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The Jungle Book (1967)

Mowgli riding on Baloo down the river
Walt Disney Pictures

Adjusted Gross: $638,068,100
The Jungle Book was the last animated film to be produced by Walt Disney himself — it was released ten months after his death — and unlike the previous films on this list, it was a huge success from the very beginning. Re-releases in 1978, 1984, and 1990 added to the film's significant grosses. Luckily for Disney, The Jungle Book has spawned several remakes and spinoff series, including 2016's live-action remake, which has grossed over $360 million in the U.S.

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The Avengers (2012)

Adjusted Gross: $665,791,300
Disney's purchase of Marvel Entertainment in 2009 was seen as a smart move throughout the industry, but few realized just how lucrative of an acquisition Marvel would prove to be for Disney.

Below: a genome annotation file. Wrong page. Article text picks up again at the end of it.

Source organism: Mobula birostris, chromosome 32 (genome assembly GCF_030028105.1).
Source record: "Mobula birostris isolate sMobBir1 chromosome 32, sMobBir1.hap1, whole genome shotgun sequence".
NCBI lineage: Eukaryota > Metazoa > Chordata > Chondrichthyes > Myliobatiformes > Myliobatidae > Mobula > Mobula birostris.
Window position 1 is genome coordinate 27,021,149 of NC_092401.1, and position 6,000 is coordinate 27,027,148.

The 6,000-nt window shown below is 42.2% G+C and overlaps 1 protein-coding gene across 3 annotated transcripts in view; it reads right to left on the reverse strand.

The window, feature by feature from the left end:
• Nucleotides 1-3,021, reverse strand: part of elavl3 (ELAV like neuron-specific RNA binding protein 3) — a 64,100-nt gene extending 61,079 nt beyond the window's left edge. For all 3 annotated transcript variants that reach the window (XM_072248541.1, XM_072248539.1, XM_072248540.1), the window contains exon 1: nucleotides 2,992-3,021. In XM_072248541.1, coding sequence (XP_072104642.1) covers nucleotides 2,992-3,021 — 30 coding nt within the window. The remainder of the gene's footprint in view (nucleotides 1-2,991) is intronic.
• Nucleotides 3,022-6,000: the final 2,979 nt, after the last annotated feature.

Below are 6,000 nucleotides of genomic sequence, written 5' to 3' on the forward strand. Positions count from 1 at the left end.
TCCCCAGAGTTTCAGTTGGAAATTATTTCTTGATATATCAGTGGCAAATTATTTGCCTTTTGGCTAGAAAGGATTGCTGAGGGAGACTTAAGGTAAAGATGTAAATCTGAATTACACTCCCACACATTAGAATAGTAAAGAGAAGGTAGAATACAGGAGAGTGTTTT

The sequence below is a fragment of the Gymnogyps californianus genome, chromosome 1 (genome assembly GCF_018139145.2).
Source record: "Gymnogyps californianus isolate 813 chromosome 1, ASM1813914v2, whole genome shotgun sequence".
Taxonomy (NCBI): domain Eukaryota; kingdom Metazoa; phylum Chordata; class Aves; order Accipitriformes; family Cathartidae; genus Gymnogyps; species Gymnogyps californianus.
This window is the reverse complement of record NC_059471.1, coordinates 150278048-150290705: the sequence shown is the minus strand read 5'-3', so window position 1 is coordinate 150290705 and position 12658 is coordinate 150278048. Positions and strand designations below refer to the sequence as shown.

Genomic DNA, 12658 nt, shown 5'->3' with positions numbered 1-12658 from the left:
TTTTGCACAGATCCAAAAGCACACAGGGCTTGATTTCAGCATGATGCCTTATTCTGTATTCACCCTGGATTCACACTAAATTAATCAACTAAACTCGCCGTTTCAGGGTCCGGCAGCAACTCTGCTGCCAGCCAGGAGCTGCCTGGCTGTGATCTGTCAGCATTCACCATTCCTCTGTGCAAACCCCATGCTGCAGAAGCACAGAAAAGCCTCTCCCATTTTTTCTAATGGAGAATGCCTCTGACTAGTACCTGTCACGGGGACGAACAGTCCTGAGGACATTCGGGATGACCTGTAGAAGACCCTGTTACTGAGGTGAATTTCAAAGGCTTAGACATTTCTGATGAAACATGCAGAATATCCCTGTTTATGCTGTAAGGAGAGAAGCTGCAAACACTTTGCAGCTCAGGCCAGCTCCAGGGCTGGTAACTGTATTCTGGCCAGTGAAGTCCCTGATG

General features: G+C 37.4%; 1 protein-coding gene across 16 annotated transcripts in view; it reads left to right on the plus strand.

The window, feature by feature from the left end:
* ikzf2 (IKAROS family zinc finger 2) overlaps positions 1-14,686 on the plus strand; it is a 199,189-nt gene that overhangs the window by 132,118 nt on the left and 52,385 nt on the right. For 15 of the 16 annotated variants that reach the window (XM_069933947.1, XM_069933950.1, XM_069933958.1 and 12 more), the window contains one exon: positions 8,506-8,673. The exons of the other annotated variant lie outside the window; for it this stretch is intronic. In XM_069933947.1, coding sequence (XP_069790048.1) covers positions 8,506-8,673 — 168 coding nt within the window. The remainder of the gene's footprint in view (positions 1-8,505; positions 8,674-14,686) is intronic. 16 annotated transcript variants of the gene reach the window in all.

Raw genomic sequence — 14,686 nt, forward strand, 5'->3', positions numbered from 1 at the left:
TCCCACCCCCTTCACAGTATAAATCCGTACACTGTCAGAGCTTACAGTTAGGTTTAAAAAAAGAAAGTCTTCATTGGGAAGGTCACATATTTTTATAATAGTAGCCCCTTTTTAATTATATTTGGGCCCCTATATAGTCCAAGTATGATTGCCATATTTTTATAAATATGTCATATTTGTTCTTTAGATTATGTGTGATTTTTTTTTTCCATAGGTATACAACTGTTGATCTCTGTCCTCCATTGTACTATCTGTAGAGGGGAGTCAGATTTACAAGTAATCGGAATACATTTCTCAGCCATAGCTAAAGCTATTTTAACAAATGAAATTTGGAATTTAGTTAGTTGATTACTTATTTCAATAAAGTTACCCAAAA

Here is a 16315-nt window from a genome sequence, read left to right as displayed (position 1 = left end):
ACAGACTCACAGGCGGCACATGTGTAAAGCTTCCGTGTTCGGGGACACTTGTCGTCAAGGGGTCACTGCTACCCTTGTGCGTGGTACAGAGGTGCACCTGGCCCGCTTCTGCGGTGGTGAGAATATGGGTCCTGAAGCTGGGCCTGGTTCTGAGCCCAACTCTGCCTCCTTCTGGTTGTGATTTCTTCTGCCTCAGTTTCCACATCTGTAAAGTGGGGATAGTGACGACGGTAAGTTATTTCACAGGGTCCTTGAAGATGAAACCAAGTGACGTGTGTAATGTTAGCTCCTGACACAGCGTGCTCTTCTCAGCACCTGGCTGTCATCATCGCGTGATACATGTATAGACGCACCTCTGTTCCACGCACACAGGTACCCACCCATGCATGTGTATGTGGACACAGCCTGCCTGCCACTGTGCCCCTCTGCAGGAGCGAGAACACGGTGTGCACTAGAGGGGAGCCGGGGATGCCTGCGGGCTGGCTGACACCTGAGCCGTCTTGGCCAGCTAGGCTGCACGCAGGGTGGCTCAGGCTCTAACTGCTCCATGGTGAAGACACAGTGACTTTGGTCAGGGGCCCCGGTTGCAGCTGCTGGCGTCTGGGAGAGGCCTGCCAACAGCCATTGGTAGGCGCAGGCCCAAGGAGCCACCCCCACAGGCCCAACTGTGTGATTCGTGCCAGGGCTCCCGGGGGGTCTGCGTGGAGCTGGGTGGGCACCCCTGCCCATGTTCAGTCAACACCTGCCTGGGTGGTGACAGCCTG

The Avengers, the 2012 superhero team-up movie, shattered box office expectations and grossed over a billion dollars worldwide. In the U.S., it remains one of the top ticket-sellers ever for Disney.

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Mary Poppins (1964)

Mary Poppins with penguins
Walt Disney Pictures

Adjusted Gross: $677,054,500
Though the production process of Mary Poppins was challenging (a fictionalized version of the story was made into a 2013 film titled Saving Mr. Banks), Mary Poppins was so successful upon its initial release that Walt Disney was able to use much of the profits to buy the land for what would eventually become Disney World. Subsequent re-releases added to the film's ticket sales.

Mary Poppins remains one of Disney's most popular films. A musical adaptation was a big ticket seller on a Broadway and on tour, and a movie sequel, Mary Poppins Returns, was released in 2018.